When my ancho chilies are soft from boiling(takes about 15 minutes), then i put them in the blender with 1 1/2cups of water, 1 clove of garlic and about 2 tablespoons diced onion, and about 1 tablespoons of salt and pepper. I blend this thin, then strain it to get the liquid separated from its "pulp". I throw the pulp into the soup for the flavor i like but you can discard if too spicy for you. The remaining liquid you put in a serving dish for guests to add in their own bowl, if desired. Beware! It's HOT!

Basic Recipe, Gourmet Sleuth

Traditional pozole is made with meat from a pigs head.  This version uses pork stew meat.

i n g r e d i e n t s
2 tablespoons corn oil
1/2 cup chopped onion
1/2 head garlic, cloves peeled and chopped
2 pounds pork stew meat, cut into cubes
homemade chicken stock
4 ancho chiles, seeded and deveined, soaked in hot water until soft
4 guajillo chiles, seeded and deveined, soaked in hot water until soft
4 cascabel chiles, seeded and deveined, soaked in hot water until soft
1 teaspoon dried marjoram
1 teaspoon dried thyme
8 cups prepared pozole (nixtamal). You can make your own or purchase precleaned, dried pozole
Lime wedges,   Chopped onion, Shredded lettuce   Dried oregano

d i r e c t i o n s
In a large stockpot, heat the oil, add the onion and garlic, and sauté until the onion is transparent. Add the meat and the chicken stock to cover. The amount of stock used will depend on how thick a pozole is desired; more may be added with the hominy later on. Bring to a boil, cover, reduce heat and cook until the pork is tender.

Meanwhile, puree the softened chiles with just enough broth to allow movement of the blender blades.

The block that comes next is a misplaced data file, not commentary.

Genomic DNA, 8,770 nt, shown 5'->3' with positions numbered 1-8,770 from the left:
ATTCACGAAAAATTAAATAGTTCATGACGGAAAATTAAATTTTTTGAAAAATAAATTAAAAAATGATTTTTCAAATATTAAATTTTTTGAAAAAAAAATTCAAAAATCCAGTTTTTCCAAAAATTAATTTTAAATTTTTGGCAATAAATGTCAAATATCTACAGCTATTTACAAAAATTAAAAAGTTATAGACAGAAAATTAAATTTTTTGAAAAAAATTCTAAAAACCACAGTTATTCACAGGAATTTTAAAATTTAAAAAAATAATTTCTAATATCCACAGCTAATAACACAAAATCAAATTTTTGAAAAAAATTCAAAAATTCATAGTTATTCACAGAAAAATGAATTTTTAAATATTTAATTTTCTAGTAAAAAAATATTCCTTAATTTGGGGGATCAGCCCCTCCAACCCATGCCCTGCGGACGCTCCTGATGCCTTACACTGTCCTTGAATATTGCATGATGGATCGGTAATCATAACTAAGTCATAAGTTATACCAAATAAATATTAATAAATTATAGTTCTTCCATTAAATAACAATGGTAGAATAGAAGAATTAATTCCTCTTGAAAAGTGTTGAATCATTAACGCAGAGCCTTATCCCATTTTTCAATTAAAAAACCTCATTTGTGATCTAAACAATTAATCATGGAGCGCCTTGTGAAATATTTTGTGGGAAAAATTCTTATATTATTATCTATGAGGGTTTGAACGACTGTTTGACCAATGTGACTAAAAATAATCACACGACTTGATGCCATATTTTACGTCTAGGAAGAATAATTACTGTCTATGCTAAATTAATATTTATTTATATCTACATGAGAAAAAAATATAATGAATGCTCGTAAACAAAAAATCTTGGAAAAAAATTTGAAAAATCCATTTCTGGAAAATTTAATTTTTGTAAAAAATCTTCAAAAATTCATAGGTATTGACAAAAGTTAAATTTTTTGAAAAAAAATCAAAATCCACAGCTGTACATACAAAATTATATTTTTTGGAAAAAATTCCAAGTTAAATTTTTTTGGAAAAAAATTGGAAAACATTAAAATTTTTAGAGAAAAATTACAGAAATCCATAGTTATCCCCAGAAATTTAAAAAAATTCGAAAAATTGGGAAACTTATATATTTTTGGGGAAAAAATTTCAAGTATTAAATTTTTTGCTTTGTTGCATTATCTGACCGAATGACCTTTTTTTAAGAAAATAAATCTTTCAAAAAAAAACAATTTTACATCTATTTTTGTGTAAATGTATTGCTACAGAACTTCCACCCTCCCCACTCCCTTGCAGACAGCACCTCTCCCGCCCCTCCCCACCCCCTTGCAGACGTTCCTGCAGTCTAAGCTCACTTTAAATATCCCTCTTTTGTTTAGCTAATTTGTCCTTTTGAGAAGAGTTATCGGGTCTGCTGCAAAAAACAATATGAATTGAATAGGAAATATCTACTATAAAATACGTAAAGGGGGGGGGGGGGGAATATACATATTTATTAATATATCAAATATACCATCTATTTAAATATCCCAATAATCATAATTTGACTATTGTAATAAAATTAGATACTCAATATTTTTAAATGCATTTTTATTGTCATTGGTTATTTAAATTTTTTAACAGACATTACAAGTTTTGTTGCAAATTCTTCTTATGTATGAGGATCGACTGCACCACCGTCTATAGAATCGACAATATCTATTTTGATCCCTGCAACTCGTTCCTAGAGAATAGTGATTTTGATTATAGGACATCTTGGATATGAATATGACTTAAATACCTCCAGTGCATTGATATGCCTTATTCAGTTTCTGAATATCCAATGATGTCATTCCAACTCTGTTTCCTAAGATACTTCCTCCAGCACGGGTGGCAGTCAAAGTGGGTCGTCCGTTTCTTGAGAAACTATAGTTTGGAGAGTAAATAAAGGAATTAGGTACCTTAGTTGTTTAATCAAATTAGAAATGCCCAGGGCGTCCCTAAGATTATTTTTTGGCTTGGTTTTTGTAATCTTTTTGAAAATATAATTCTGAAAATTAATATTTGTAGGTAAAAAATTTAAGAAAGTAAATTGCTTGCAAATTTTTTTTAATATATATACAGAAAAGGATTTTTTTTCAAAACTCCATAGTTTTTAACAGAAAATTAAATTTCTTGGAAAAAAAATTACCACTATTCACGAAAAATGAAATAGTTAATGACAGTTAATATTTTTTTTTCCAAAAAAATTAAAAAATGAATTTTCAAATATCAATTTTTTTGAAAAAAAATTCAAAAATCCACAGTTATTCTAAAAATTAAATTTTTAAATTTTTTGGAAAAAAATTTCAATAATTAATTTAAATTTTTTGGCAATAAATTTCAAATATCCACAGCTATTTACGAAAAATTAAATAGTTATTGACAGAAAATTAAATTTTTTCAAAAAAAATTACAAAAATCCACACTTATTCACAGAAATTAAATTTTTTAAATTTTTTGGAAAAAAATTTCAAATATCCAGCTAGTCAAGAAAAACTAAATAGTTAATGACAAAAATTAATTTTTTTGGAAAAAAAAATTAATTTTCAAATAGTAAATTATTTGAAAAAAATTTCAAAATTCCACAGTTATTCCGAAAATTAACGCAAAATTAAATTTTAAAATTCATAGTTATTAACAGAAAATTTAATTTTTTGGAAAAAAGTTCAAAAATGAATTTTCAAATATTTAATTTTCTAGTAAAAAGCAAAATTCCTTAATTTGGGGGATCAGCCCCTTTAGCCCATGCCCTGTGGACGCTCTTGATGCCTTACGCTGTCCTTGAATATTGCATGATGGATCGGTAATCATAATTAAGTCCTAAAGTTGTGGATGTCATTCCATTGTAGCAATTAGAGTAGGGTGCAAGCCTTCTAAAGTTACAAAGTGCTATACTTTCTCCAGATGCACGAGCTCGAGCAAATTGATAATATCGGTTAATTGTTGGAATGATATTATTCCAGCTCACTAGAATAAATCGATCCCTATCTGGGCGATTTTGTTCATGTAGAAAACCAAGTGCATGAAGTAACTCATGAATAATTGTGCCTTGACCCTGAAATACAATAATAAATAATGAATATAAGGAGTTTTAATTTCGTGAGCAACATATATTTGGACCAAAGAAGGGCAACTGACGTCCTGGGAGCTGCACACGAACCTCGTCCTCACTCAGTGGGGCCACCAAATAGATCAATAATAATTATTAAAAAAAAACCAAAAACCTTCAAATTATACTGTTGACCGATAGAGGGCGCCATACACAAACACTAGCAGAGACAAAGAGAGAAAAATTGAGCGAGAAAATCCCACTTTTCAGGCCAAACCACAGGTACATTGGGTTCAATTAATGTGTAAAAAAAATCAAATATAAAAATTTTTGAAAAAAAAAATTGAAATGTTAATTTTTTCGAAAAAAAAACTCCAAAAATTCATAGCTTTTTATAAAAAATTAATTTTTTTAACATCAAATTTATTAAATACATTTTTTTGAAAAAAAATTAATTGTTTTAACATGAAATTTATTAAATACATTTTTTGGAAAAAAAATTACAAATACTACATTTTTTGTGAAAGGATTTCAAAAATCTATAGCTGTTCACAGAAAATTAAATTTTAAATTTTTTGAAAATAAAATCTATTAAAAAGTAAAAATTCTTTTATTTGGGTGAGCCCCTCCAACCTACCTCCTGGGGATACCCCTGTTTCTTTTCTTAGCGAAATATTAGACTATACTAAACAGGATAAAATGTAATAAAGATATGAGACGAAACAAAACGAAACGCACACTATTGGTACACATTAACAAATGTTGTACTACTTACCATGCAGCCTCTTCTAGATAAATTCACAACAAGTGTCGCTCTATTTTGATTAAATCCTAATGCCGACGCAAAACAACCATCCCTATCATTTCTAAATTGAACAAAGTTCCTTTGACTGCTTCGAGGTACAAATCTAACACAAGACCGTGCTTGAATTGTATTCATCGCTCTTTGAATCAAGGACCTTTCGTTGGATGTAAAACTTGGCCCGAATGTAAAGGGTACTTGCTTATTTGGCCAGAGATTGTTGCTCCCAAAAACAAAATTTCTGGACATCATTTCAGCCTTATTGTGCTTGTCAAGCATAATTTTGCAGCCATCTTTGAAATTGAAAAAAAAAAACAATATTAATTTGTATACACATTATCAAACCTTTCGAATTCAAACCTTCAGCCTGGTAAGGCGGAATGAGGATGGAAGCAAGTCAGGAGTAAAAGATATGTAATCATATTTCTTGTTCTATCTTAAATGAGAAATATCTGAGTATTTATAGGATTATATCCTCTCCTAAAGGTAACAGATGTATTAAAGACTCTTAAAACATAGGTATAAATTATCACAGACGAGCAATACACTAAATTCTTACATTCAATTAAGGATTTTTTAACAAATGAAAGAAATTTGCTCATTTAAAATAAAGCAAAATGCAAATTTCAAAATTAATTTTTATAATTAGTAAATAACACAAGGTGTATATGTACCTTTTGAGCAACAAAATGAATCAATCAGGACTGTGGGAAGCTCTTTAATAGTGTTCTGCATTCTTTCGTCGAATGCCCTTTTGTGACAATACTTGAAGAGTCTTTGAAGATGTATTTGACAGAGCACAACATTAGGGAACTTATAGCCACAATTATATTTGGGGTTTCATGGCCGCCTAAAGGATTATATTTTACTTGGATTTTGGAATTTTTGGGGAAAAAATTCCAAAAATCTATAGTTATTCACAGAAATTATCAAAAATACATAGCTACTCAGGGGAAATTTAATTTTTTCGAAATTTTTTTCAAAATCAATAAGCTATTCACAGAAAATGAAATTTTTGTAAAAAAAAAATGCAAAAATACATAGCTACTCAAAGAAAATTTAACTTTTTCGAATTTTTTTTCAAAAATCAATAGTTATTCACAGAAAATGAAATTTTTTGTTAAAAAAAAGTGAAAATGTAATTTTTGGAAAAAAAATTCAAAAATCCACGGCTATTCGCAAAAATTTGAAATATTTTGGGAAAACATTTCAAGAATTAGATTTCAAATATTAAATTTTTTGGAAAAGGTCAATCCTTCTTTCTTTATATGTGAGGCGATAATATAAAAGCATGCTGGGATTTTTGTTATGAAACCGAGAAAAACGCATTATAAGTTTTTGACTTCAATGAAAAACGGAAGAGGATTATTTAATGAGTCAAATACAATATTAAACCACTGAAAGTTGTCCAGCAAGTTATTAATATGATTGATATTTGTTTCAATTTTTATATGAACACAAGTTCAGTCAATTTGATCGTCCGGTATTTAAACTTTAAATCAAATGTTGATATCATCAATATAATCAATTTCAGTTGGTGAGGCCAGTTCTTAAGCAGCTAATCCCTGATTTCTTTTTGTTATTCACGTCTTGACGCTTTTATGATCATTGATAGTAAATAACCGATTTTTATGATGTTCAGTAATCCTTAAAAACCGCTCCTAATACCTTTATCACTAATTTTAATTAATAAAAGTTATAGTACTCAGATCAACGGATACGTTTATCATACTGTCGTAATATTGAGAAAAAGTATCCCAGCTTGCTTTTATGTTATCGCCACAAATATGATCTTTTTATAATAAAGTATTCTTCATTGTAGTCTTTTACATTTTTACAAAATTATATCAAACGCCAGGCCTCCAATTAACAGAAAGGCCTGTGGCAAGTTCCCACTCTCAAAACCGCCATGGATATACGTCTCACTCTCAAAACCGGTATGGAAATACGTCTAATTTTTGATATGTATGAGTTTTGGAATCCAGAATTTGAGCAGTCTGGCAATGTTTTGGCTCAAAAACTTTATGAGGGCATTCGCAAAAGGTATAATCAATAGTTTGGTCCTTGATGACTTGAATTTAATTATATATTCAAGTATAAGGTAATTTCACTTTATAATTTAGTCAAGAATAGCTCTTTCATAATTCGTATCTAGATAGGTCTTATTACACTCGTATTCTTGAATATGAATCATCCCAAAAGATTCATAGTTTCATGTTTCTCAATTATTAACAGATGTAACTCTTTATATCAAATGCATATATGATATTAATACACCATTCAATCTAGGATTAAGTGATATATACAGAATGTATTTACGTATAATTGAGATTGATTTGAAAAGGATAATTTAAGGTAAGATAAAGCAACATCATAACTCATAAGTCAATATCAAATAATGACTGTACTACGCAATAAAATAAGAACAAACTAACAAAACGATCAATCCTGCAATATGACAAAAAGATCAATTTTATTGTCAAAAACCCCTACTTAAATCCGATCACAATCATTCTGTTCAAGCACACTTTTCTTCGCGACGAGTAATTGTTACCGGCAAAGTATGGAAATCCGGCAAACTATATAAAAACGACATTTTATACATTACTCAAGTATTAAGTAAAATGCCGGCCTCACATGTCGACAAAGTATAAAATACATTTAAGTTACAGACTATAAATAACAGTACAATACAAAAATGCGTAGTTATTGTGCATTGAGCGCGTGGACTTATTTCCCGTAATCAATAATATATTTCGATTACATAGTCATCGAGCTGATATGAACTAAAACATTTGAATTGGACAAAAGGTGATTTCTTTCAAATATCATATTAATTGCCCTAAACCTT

Add the chile puree, marjoram, thyme and hominy and continue cooking until the hominy is tender. This will require less time if canned hominy is used.

Serve the hot pozole in deep bowls, with separate bowls of garnish ingredients on the table so that diners can add their own.

Chicken Pozole

1 whole chicken, 4 1/2 to 5 1/2 pounds, cut into parts
1 red onion, sliced in half
One large 6-pound 9-ounce can of hominy, drained and rinsed
4 large cloves of garlic, peeled
1 to 2 Tbsp dried oregano (Mexican oregano if you have it)
1/4 whole cabbage, thinly sliced
1 tomato, cored, chopped
1 avocado, peeled, chopped
1 red onion, peeled, chopped
1 large bunch cilantro, chopped
1 large bunch watercress, chopped
Mexican cheese, Queso Fresco, sliced
Several red radishes, thinly sliced
2 limes, cut into wedges
Chopped seeded jalapeno or serrano chiles, or other chile peppers
Tostadas or tortilla chips

1 Place chicken pieces in a large pot, cover with about 3 quarts of water. Add one onion, sliced in half, and 1 teaspoon of salt. Bring to a boil, reduce heat to a simmer. Simmer uncovered until the chicken is tender and cooked through, about 20-30 minutes.
2 Remove chicken from pot, let cool so that it is cool enough to handle. Use a fork to pull chicken meat away from the bones. Set the meat aside and return the bones to the stock pot. Continue to simmer the bones, uncovered, for another half an hour.
3 Take 4 cups of the hominy (about half of the can) and place into a blender. Scoop 2 cups of the chicken stock from the stock pot and add it to the blender. Add 4 peeled cloves of garlic to the blender. Place the lid on the blender, cover with a towel so that you don't get burned, hold down the cover and blend until completely puréed.
4 Skim foam and excess fat from the top of the surface of the stock. Remove the bones and any solids from the stock pot and discard. Pour in the blended hominy to the pot. Add the remaining whole hominy to the pot. Add 2 Tbsp of crumbled dried oregano. Bring to a simmer and cook for an additional 20 minutes.
5 While the hominy is cooking in the stock, prepare the garnishes. Arrange on a large platter or in several small bowls. Right before serving, shred or chop the cooked chicken meat and add it back to the pot. Add salt to taste.
Serve pozole in individual bowls topped with the garnishes of your choice. Serve with tostadas (flat fried corn tortillas) or tortilla chips.
Serves 6.

Carol Munder's Posole, Christmas 2008, Sugarloaf Key, made with grouper and shrimp instead of pork, dried hominy, chicken broth.